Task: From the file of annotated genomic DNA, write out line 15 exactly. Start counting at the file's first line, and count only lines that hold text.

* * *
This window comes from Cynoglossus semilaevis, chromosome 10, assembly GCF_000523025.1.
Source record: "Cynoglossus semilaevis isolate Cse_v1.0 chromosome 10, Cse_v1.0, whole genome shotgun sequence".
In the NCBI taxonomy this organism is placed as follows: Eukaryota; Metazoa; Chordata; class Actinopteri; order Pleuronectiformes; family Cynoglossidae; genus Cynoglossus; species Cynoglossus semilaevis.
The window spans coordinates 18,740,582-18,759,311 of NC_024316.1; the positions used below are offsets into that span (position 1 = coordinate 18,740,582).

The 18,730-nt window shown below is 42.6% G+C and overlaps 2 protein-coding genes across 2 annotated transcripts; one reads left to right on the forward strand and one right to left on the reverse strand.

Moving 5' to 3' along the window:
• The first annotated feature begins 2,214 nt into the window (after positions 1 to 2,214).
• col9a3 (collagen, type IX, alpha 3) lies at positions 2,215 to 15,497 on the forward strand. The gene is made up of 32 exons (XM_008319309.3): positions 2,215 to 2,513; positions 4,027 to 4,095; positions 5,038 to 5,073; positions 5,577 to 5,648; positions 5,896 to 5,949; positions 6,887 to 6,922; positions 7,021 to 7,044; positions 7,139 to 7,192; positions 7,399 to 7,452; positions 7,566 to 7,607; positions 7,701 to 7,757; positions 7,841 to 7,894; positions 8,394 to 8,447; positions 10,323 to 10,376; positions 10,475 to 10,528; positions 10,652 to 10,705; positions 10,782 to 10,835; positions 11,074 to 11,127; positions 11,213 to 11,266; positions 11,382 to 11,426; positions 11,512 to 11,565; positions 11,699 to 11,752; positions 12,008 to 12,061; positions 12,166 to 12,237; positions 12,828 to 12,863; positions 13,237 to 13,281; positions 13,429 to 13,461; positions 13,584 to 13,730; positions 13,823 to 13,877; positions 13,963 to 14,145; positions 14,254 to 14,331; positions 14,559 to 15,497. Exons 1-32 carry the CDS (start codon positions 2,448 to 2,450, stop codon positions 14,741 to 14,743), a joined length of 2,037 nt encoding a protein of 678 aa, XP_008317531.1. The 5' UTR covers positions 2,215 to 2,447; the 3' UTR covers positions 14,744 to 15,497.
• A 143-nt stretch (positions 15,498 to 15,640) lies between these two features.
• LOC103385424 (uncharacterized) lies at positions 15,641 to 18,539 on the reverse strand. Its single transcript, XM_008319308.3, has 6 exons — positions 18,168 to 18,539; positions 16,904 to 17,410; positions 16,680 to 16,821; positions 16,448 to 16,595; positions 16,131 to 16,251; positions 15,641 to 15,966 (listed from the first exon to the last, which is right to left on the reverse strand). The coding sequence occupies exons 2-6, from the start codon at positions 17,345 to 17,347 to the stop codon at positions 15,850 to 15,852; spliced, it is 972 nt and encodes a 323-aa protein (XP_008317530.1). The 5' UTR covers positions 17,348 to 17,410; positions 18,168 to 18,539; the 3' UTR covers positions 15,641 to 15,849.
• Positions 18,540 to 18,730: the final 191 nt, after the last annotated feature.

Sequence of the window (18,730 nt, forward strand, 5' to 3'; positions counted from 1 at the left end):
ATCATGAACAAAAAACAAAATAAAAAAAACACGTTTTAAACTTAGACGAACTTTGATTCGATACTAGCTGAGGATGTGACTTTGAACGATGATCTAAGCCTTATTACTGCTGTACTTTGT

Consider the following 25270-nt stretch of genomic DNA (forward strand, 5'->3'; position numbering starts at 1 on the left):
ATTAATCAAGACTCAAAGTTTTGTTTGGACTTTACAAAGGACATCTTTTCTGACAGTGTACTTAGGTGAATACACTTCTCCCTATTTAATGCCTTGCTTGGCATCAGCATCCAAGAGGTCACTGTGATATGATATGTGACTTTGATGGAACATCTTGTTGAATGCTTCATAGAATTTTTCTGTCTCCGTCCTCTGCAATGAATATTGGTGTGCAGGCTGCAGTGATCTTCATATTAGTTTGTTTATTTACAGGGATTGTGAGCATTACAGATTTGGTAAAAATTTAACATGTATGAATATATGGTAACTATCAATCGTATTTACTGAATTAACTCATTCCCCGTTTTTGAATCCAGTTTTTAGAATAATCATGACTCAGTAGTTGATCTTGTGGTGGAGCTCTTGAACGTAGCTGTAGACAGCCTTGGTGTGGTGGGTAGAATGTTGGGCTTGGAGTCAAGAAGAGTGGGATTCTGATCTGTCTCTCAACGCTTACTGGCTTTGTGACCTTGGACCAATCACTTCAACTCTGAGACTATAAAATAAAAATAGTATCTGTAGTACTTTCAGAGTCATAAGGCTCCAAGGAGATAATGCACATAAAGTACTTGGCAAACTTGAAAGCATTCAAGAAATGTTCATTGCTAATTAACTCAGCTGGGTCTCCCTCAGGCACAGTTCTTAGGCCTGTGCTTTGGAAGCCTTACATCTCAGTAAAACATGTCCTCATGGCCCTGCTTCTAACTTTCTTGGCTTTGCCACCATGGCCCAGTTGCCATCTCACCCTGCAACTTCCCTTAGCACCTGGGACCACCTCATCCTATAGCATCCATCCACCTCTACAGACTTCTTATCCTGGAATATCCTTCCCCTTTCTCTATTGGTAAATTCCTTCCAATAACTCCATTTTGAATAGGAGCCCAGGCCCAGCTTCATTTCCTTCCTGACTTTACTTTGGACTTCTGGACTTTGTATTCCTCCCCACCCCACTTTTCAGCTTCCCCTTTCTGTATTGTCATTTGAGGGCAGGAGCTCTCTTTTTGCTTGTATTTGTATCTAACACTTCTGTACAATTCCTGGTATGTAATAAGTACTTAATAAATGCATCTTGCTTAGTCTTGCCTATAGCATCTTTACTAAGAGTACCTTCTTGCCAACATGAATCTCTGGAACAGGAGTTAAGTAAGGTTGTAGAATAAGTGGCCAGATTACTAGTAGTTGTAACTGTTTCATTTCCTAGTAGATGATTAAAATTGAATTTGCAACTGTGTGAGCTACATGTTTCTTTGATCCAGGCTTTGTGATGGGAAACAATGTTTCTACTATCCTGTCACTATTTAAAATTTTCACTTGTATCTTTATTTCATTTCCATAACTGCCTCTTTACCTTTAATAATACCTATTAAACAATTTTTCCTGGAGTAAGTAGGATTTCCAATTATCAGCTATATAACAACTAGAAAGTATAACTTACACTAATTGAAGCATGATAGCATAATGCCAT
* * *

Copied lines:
ATTAATCAAGACTCAAAGTTTTGTTTGGACTTTACAAAGGACATCTTTTCTGACAGTGTACTTAGGTGAATACACTTCTCCCTATTTAATGCCTTGCTTGGCATCAGCATCCAAGAGGTCACTGTGATATGATATGTGACTTTGATGGAACATCTTGTTGAATGCTTCATAGAATTTTTCTGTCTCCGTCCTCTGCAATGAATATTGGTGTGCAGGCTGCAGTGATCTTCATATTAGTTTGTTTATTTACAGGGATTGTGAGCATTACAGATTTGGTAAAAATTTAACATGTATGAATATATGGTAACTATCAATCGTATTTACTGAATTAACTCATTCCCCGTTTTTGAATCCAGTTTTTAGAATAATCATGACTCAGTAGTTGATCTTGTGGTGGAGCTCTTGAACGTAGCTGTAGACAGCCTTGGTGTGGTGGGTAGAATGTTGGGCTTGGAGTCAAGAAGAGTGGGATTCTGATCTGTCTCTCAACGCTTACTGGCTTTGTGACCTTGGACCAATCACTTCAACTCTGAGACTATAAAATAAAAATAGTATCTGTAGTACTTTCAGAGTCATAAGGCTCCAAGGAGATAATGCACATAAAGTACTTGGCAAACTTGAAAGCATTCAAGAAATGTTCATTGCTAATTAACTCAGCTGGGTCTCCCTCAGGCACAGTTCTTAGGCCTGTGCTTTGGAAGCCTTACATCTCAGTAAAACATGTCCTCATGGCCCTGCTTCTAACTTTCTTGGCTTTGCCACCATGGCCCAGTTGCCATCTCACCCTGCAACTTCCCTTAGCACCTGGGACCACCTCATCCTATAGCATCCATCCACCTCTACAGACTTCTTATCCTGGAATATCCTTCCCCTTTCTCTATTGGTAAATTCCTTCCAATAACTCCATTTTGAATAGGAGCCCAGGCCCAGCTTCATTTCCTTCCTGACTTTACTTTGGACTTCTGGACTTTGTATTCCTCCCCACCCCACTTTTCAGCTTCCCCTTTCTGTATTGTCATTTGAGGGCAGGAGCTCTCTTTTTGCTTGTATTTGTATCTAACACTTCTGTACAATTCCTGGTATGTAATAAGTACTTAATAAATGCATCTTGCTTAGTCTTGCCTATAGCATCTTTACTAAGAGTACCTTCTTGCCAACATGAATCTCTGGAACAGGAGTTAAGTAAGGTTGTAGAATAAGTGGCCAGATTACTAGTAGTTGTAACTGTTTCATTTCCTAGTAGATGATTAAAATTGAATTTGCAACTGTGTGAGCTACATGTTTCTTTGATCCAGGCTTTGTGATGGGAAACAATGTTTCTACTATCCTGTCACTATTTAAAATTTTCACTTGTATCTTTATTTCATTTCCATAACTGCCTCTTTACCTTTAATAATACCTATTAAACAATTTTTCCTGGAGTAAGTAGGATTTCCAATTATCAGCTATATAACAACTAGAAAGTATAACTTACACTAATTGAAGCATGATAGCATAATGCCAT